1. Exercise: Aim for 30-60 minutes of moderate physical activity or 15-30 minutes of vigorous physical activity per day. Your total minutes of exercise per week should equal 150. (9) Your risk of developing diabetes is higher when your activity is low. Physical activity helps to maintain your weight, makes your body more sensitive to insulin and uses glucose as energy. (9) Studies have shown that those who engage in 150 minutes of exercise per week also have a reduced cancer risk. (14) Exercise also increases and supports cardiovascular health which can reduce heart disease and stroke risk.
  2. Eat Healthy and manage weight: Focus on a diet high in fruits, vegetables, whole grains, lean meat and dairy. Overweight and obesity have been linked to at least 13 different types of cancer. (15) Eating a diet high in fiber, fruits, vegetables, lean meats and dairy helps to manage weight and gives your body plenty of antioxidants and nutrients to maintain health and reduce risk.
  3. Avoid or reduce smoking: Avoiding smoking or tobacco use entirely is ideal, but reducing use can also have health benefits. Smoking and tobacco use has been clearly linked to certain kinds of cancer so it’s best to completely avoid or find a solution that works for you by working with your healthcare provider.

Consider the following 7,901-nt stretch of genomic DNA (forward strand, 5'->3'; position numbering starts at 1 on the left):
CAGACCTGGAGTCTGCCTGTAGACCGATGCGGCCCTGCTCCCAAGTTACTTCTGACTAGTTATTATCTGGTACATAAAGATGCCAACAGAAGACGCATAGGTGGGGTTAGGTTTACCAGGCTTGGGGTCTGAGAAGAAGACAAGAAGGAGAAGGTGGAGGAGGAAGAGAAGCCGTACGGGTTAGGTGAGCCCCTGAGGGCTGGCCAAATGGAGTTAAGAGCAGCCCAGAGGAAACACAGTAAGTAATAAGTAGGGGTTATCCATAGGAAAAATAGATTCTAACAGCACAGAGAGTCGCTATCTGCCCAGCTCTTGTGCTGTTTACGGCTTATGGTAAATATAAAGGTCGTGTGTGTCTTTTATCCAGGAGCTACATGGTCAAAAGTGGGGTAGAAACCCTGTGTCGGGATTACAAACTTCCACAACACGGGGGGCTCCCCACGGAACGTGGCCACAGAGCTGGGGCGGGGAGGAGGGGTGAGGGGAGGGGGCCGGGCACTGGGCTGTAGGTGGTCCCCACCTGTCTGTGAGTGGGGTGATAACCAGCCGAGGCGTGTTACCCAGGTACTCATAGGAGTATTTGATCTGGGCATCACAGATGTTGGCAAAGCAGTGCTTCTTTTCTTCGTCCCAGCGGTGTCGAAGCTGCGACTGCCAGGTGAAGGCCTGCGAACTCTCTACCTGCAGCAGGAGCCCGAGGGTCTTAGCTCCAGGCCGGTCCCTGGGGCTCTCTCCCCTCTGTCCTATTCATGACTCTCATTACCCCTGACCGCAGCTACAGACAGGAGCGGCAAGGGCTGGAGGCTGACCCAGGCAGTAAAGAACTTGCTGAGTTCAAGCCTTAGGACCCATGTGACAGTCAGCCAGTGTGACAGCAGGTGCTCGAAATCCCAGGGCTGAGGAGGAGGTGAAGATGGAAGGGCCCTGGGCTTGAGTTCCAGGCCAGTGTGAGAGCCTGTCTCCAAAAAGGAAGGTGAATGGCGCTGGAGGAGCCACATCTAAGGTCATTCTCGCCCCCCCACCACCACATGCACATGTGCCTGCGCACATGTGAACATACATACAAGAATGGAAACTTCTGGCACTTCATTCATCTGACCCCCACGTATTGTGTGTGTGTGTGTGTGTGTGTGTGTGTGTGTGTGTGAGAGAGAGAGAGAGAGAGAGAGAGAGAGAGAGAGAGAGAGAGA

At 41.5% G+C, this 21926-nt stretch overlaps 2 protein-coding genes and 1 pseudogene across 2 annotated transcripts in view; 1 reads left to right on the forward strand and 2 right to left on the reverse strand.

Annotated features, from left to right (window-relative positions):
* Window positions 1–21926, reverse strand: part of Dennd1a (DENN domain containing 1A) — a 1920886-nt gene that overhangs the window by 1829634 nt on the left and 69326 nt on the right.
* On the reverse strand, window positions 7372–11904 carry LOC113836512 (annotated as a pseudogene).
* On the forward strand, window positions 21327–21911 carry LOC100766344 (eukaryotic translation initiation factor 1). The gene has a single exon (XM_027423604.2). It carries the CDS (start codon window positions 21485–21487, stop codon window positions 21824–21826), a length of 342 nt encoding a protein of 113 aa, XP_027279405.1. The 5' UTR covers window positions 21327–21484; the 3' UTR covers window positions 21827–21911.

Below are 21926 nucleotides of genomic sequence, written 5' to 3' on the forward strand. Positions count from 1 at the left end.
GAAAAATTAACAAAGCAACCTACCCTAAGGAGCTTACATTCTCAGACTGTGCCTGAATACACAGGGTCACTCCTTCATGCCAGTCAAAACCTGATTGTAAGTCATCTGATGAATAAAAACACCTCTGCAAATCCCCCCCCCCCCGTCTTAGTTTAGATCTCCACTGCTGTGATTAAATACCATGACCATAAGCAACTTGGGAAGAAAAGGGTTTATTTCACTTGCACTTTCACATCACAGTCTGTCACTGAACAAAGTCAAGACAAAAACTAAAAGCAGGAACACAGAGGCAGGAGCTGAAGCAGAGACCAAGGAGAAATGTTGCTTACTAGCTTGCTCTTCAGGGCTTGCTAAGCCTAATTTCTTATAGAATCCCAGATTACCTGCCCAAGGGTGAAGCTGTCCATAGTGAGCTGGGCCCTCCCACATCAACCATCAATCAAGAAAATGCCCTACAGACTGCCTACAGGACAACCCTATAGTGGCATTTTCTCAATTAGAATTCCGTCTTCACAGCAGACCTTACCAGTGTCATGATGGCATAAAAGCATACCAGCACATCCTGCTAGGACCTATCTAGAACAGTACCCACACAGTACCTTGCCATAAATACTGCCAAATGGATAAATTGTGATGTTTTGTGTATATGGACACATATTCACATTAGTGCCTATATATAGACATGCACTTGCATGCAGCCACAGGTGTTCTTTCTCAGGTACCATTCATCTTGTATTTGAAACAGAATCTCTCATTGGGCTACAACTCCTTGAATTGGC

4. Avoid or reduce alcohol consumption: Alcohol has been linked to many different types of cancer such as breast, kidney, liver and colon among others. Women should only consume 1 drink per day and men should only consume 2 drinks per day to follow the dietary guidelines. (12) Find a solution that works for you and work with your healthcare provider on ways to reduce alcohol consumption.

 

Disease prevention is extremely complex as there is no one size fits all approach and there are many factors outside of our control. While we can only control so much, there are many choices people have that can help mitigate their risk. Since no one can entirely prevent disease the best route of action is to prioritize your health through activities and choices that make you feel fulfilled such as finding an exercise you love or ways to incorporate healthy foods into your diet.